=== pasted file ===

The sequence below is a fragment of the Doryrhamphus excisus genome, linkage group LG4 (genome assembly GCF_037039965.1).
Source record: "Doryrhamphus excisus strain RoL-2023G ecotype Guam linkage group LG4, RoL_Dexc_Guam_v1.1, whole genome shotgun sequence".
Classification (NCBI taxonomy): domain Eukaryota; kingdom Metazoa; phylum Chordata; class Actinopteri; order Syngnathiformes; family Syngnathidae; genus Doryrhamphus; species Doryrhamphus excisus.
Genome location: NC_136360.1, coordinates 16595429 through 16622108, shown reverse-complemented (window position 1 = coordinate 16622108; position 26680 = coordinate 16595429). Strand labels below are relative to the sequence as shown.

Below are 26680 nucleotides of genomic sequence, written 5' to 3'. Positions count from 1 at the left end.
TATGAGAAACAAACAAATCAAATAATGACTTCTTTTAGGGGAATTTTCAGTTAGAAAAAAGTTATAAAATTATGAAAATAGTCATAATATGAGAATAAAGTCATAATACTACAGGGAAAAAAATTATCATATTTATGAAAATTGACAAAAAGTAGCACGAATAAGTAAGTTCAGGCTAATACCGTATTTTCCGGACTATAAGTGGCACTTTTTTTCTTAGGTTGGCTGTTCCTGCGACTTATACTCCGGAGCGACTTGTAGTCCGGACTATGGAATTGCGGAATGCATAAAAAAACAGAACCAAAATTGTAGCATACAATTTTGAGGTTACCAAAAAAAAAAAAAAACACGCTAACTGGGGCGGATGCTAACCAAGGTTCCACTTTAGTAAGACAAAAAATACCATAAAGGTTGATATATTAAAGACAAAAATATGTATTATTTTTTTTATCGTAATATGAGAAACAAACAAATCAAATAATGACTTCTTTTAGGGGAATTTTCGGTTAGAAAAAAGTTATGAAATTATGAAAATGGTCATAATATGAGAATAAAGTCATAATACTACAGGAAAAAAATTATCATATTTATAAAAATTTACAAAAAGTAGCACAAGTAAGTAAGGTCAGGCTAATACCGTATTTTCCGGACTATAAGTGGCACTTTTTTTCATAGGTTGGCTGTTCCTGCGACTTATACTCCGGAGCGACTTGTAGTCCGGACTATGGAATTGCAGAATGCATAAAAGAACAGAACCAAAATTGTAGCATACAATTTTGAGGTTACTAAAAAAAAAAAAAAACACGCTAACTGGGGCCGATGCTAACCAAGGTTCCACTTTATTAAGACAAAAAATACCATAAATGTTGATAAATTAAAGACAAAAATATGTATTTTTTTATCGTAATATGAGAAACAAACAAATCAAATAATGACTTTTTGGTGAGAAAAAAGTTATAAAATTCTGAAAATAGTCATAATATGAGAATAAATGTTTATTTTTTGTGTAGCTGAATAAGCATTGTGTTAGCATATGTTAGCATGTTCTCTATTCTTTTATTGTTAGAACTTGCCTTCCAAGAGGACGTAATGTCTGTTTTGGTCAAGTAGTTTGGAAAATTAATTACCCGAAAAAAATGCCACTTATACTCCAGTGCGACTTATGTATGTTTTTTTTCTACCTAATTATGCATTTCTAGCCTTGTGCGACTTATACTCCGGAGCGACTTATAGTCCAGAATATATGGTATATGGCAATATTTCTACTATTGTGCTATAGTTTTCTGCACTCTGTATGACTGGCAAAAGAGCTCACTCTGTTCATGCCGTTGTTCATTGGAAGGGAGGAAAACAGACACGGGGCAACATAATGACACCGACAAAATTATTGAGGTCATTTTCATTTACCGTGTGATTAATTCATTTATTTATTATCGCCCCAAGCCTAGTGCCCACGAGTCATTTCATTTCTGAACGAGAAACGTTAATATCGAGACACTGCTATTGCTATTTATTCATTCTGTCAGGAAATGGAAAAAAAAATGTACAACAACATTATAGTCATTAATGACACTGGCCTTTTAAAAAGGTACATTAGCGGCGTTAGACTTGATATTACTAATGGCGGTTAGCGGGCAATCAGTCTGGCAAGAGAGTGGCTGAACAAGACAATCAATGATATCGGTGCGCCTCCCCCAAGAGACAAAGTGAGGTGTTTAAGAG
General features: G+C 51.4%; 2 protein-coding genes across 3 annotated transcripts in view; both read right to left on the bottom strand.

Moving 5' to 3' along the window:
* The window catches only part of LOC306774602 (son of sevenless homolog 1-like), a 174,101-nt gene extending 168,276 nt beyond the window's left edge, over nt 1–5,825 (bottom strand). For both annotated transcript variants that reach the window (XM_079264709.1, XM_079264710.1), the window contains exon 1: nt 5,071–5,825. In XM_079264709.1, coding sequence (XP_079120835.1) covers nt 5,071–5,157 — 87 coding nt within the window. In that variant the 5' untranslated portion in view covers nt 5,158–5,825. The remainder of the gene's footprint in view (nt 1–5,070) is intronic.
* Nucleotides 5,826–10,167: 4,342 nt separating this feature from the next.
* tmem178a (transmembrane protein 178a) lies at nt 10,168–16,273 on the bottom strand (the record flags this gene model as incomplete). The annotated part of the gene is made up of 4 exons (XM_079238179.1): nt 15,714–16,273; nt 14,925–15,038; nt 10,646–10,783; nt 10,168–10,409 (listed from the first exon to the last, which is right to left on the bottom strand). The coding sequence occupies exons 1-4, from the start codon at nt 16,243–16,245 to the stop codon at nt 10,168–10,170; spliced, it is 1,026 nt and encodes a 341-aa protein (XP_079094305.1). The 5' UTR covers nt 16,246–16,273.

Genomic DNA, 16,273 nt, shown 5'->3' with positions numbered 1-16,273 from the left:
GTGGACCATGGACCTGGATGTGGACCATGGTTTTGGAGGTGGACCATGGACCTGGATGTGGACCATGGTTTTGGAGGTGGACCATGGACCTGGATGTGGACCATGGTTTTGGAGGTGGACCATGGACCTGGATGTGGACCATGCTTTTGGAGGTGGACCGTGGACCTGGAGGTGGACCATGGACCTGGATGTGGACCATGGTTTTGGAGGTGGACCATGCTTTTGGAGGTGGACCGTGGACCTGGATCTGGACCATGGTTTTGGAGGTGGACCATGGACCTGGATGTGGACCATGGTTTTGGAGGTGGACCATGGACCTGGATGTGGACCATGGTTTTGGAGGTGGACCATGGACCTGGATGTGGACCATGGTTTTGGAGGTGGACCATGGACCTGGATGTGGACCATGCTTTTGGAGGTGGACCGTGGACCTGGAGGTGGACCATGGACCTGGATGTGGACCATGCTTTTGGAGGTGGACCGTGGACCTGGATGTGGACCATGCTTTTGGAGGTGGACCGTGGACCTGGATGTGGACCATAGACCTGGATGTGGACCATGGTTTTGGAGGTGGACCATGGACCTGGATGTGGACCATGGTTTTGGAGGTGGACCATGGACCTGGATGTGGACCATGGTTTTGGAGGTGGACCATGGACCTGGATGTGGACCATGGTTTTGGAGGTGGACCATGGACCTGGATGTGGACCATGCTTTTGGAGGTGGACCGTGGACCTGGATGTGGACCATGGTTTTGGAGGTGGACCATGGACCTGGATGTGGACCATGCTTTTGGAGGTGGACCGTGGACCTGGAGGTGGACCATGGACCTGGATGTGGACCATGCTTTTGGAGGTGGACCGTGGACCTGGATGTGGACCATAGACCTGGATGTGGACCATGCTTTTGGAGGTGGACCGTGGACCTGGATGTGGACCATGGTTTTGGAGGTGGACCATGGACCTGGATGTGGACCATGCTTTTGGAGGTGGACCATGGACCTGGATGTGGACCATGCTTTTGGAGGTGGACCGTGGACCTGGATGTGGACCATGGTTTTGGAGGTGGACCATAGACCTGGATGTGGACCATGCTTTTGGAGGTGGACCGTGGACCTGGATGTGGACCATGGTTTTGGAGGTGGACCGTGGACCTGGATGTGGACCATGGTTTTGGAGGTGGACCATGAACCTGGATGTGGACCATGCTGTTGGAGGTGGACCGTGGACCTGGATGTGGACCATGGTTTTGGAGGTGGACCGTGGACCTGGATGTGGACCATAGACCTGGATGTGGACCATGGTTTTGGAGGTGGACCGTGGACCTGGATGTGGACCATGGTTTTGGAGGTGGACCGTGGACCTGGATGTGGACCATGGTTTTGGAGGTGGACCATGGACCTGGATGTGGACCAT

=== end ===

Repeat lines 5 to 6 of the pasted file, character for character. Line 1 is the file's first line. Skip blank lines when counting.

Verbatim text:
Below are 26680 nucleotides of genomic sequence, written 5' to 3'. Positions count from 1 at the left end.
TATGAGAAACAAACAAATCAAATAATGACTTCTTTTAGGGGAATTTTCAGTTAGAAAAAAGTTATAAAATTATGAAAATAGTCATAATATGAGAATAAAGTCATAATACTACAGGGAAAAAAATTATCATATTTATGAAAATTGACAAAAAGTAGCACGAATAAGTAAGTTCAGGCTAATACCGTATTTTCCGGACTATAAGTGGCACTTTTTTTCTTAGGTTGGCTGTTCCTGCGACTTATACTCCGGAGCGACTTGTAGTCCGGACTATGGAATTGCGGAATGCATAAAAAAACAGAACCAAAATTGTAGCATACAATTTTGAGGTTACCAAAAAAAAAAAAAAACACGCTAACTGGGGCGGATGCTAACCAAGGTTCCACTTTAGTAAGACAAAAAATACCATAAAGGTTGATATATTAAAGACAAAAATATGTATTATTTTTTTTATCGTAATATGAGAAACAAACAAATCAAATAATGACTTCTTTTAGGGGAATTTTCGGTTAGAAAAAAGTTATGAAATTATGAAAATGGTCATAATATGAGAATAAAGTCATAATACTACAGGAAAAAAATTATCATATTTATAAAAATTTACAAAAAGTAGCACAAGTAAGTAAGGTCAGGCTAATACCGTATTTTCCGGACTATAAGTGGCACTTTTTTTCATAGGTTGGCTGTTCCTGCGACTTATACTCCGGAGCGACTTGTAGTCCGGACTATGGAATTGCAGAATGCATAAAAGAACAGAACCAAAATTGTAGCATACAATTTTGAGGTTACTAAAAAAAAAAAAAAACACGCTAACTGGGGCCGATGCTAACCAAGGTTCCACTTTATTAAGACAAAAAATACCATAAATGTTGATAAATTAAAGACAAAAATATGTATTTTTTTATCGTAATATGAGAAACAAACAAATCAAATAATGACTTTTTGGTGAGAAAAAAGTTATAAAATTCTGAAAATAGTCATAATATGAGAATAAATGTTTATTTTTTGTGTAGCTGAATAAGCATTGTGTTAGCATATGTTAGCATGTTCTCTATTCTTTTATTGTTAGAACTTGCCTTCCAAGAGGACGTAATGTCTGTTTTGGTCAAGTAGTTTGGAAAATTAATTACCCGAAAAAAATGCCACTTATACTCCAGTGCGACTTATGTATGTTTTTTTTCTACCTAATTATGCATTTCTAGCCTTGTGCGACTTATACTCCGGAGCGACTTATAGTCCAGAATATATGGTATATGGCAATATTTCTACTATTGTGCTATAGTTTTCTGCACTCTGTATGACTGGCAAAAGAGCTCACTCTGTTCATGCCGTTGTTCATTGGAAGGGAGGAAAACAGACACGGGGCAACATAATGACACCGACAAAATTATTGAGGTCATTTTCATTTACCGTGTGATTAATTCATTTATTTATTATCGCCCCAAGCCTAGTGCCCACGAGTCATTTCATTTCTGAACGAGAAACGTTAATATCGAGACACTGCTATTGCTATTTATTCATTCTGTCAGGAAATGGAAAAAAAAATGTACAACAACATTATAGTCATTAATGACACTGGCCTTTTAAAAAGGTACATTAGCGGCGTTAGACTTGATATTACTAATGGCGGTTAGCGGGCAATCAGTCTGGCAAGAGAGTGGCTGAACAAGACAATCAATGATATCGGTGCGCCTCCCCCAAGAGACAAAGTGAGGTGTTTAAGAG